Over the past three decades, merchandisers have relied heavily on marketing stimuli to increase their sales volume. Marketing research has suggested that the in-store stimuli (such as display, layout, atmosphere, and shelf-space arrangement) has a great influence on consumer buying behavior and may encourage sales by maximizing impulse buying and cross-selling. For example, a factorial experiment revealed that an in-store display of an item creates excitement and increases the average amount purchased . A case study showed that effective store layout could stimulate demand to the point of doubling the sales rate by making it easier to find items and creating a positive image or feeling . Psychological experiments show that elements of a store's atmosphere, like lighting, color, music, and aisle width, may have a greater influence on shopping behavior than characteristics of the product itself  and . The positive curvilinear relationship between an item's shelf-space and its sales has been verified empirically for a wide variety of consumer goods  and . Prior studies on in-store environmental stimuli, or merchandising techniques, have not considered the effect of spatial relationships, such as the shelf-space adjacencies of distinct items, on unit sales. As the famous beer and diapers example reveals , not considering the effects of side-by-side displays of items commonly purchased together may cause a retailer to miss out on tremendous revenue potential. The visual effect of adjacency can stimulate impulse purchases that account for 70% of buying decisions in a supermarket . In light of this potential, this paper attempts to discover the implicit, yet meaningful, relationship between the relative spatial “distance” of displayed products and the items' unit sales in a retail store using data mining techniques. Special focus is placed on building a novel representation scheme for the historical transaction data and on developing an efficient and robust algorithm for knowledge mining. The proposed approaches measure and classify the effects of spatial adjacency of distinct items on increased sales. Our data mining approach differs from the well-known market basket analysis in several aspects. Our approach takes the product-to-shelf assignment information into account and incorporates the transaction time into the data stream dynamically. In contrast, the market basket analysis mainly determines what products customers purchase together in a static fashion, disregarding the product-to-shelf information. Therefore, our approach requires a differently formatted data-warehouse that must have spatial and temporal contents, and demands a more sophisticated algorithm for mining the dynamic transaction data effectively and efficiently. For the purposes of this study, we have assumed that all the required historical data is readily available and has been stored in the data-warehouse. To manage sales, a retail company must continue storing information in its databases on when the items are on the shelf and where they are placed. By properly pre-processing and integrating this data using the standard ETL tools provided by data warehouse software, one can obtain all this information in the format specified in this paper. Based on the simplified scenario, the problem is defined, the representation scheme is proposed, and the mining algorithm is developed using the association rules. The more sophisticated mining techniques, like the one discussed in this paper, are superior to traditional approaches in retail knowledge discovery, such as the market basket analysis or frequent-buyer program . In some cases, the fact that items sell well together is obvious, such as laundry detergent and fabric softener , greeting cards and seasonal candy, or coffee and coffee makers. Occasionally, however, the fact that certain items would sell well together is far from obvious, such as in the case of diapers and beer  or bottled juice and cold remedies . The true reason behind such purchase patterns remain unclear; it may be due to their close proximity in shelf location or other consumer behavior we have yet to discover. In this regard, the market basket analysis or frequent-buyer program is unable to provide satisfactory results. The proposed scheme attempts to dig for obscure clues by introducing the spatial relationship and transaction time information into the mining techniques. These approaches are separated not only by function and required data content but also by their managerial implications. The frequent-buyer program focuses on a consumer-level analysis to investigate individual purchase habits, such as a customer's affinity analysis. The market basket analysis, on the other hand, is mainly devoted to a market-level analysis. Due to the crossover of consumer traffic among stores, market-level analysis classifies the demand relationships across product categories into complement, independent, or substitute within the consumer choice process . In contrast, our mining scheme is a store-level merchandise technique that identifies the effects of shelf-space proximity on unit sales over a finite time horizon and classifies the patterns as positive, independent, or negative. A positive pattern refers to a positive effect of shelf arrangement of distinct products on sales, meaning that placing specific product assortments side-by-side or in close proximity will trigger supplemental sales due to factors such as increased impulse purchasing and cross-selling. The negative pattern refers to a negative effect of such a spatial relationship. The discovered relationship between shelf patterns and unit sales is crucial for effective decision-making and strategic planning in merchandising goods. For example, retailers can rearrange their shelf-space to increase impulse buying, and the store manager can measure the effect on revenue. The beer and diapers example has suggested the potential of utilizing spatial relationships . In another related example , Seven-Eleven Japan has a policy of adjusting its store layout and product placement multiple times every day to reflect the changing purchase patterns at different hours of the day, so that customers can easily find their favorite items. In this regard, this paper is very likely the first academic research that explores this emerging, high-potential area. The remainder of this paper is organized as follows. The related literature is reviewed in Section 2. Section 3 defines the problem context and proposes a representation scheme, and algorithmic development based on that scheme is detailed in Section 4. Using self-defined simulation data, an intensive experimental study was carried out and the results are discussed in Section 5. Special emphasis is placed on a comparative study between the proposed scheme and the traditional scheme, the Apriori algorithm, in terms of efficiency and effectiveness. The final section is devoted to recapping the research contributions and potential applications, discussing the limitations of the research, and offering directions for future research.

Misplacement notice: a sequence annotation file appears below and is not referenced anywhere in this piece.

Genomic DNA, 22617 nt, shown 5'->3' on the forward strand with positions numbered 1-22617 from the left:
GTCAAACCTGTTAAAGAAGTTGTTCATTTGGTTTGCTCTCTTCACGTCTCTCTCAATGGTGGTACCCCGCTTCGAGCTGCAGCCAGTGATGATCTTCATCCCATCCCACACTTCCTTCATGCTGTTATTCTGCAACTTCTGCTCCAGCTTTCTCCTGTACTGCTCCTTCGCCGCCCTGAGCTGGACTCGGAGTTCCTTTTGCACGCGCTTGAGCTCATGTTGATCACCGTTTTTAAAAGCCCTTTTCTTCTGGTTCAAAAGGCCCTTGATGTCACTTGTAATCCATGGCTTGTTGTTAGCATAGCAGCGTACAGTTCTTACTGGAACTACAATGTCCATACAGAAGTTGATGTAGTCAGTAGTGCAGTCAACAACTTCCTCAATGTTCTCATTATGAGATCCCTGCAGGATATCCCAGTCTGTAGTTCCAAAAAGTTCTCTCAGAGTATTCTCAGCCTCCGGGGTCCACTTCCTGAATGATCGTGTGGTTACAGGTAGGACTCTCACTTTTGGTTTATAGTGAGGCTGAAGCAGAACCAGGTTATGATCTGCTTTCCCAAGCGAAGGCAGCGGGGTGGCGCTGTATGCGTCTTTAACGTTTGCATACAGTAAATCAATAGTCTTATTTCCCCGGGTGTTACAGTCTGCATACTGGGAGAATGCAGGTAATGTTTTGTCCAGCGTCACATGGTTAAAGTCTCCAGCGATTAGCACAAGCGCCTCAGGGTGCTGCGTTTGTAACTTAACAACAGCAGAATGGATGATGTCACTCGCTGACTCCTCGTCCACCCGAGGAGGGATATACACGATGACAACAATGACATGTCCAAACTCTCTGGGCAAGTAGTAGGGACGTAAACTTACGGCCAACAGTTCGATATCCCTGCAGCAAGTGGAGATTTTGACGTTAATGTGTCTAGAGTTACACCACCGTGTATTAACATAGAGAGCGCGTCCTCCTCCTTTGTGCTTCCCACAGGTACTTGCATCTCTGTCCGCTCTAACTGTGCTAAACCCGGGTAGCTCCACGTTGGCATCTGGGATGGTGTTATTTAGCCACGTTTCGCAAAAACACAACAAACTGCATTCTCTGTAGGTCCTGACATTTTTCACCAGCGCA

نتیجه گیری انگلیسی
Traditional data-driven analysis techniques such as the frequent-buyer program or the market basket analysis can only provide a profile of customers' purchasing affinities; they tell us what combinations are in their shopping carts, but cannot tell us why. The reason why some products are frequently bought together, like detergent and fabric softener, is apparent, while other combinations, like bottled juice and cold remedies or beer and diapers, are not so easily explained. This research seeks a possible answer to these questions by investigating spatial relationships between displayed products and their impact on sales that result from the visual effects of adjacency on impulse buying and cross-selling. In this regard, this paper opens a new research dimension by treating the spatial relationship as an important marketing tool in retailing and merchandising. In addition, the proposed mining scheme focuses on a store-level analysis in a dynamic fashion, which remedies the inherent shortcoming of the existing association analysis in dealing with the diverse and changing retail store environment. Our extensive and well-designed experiment has shown promising results that are numerically sound and computationally efficient. As with most management science applications, however, the proposed scheme is purely theoretical. In our study, the retailer's transaction data was assumed to include spatial content, such as product-to-shelf assignments, in a dynamic fashion. Furthermore, the proposed scheme can only work well in a designated scenario, which requires changes of such assignments. These assumptions and restrictive conditions may limit its applicability, yet they do not decrease its merit. Our exploratory research has demonstrated the technical feasibility of the proposed scheme and may also be applicable in practice, provided that adequate data is available. Our paper may contribute to the areas of data mining and data-warehousing and may also help data-gathering content in databases. These areas are extremely valuable in decision-making and strategic formation in future merchandise planning. The representation scheme and knowledge-mining algorithm proposed in this paper represent a positive initiative in the emerging area of data-driven marketing, or so-called database marketing . Using the proposed scheme, the positive or negative adjacent relationships among distinct products can be discovered in the first stage of implementation. In the second stage, the manager can develop an effective merchandising strategy by using this information to rearrange shelf-space and product placement in the store. For example, a manager can place products in the same area that have positive adjacent effects, such as displaying beer just outside the diaper aisle, and can place products as far apart as possible if a negative effect between the items is found. Additionally, a catalog or on-line merchant could use the information to determine the display and layout of its catalog or on-screen design, and direct marketers could use the knowledge to determine which new products should be introduced and which items should be bundled together with frequently bought items and offer them to their prior customers. In relation to the proposed scheme, there are some critical managerial issues that should be further studied. First, the issue of how the obtained positive and negative shelf patterns can be optimally implemented into the existing layout in a store remains unclear. Second, if the total space is given when the shelf-space layout has not yet been determined, how can we determine the shelf-space layout and product placement simultaneously, so that some objective criteria, such as total revenue or profit margin, can be optimized? Third, if the total space can be expanded via capital investment, how can the space, shelf layout, and location assignment be optimally determined? These questions should be further investigated in future research. An empirical study should be conducted to validate the effectiveness of any theoretical scheme. Since database reformatting and data-gathering procedures are time-consuming and costly, empirical research in this area is challenging and may be difficult to accomplish. We believe, however, that our research idea and proposed scheme is a first step towards a novel approach of embracing data mining techniques and merchandise planning.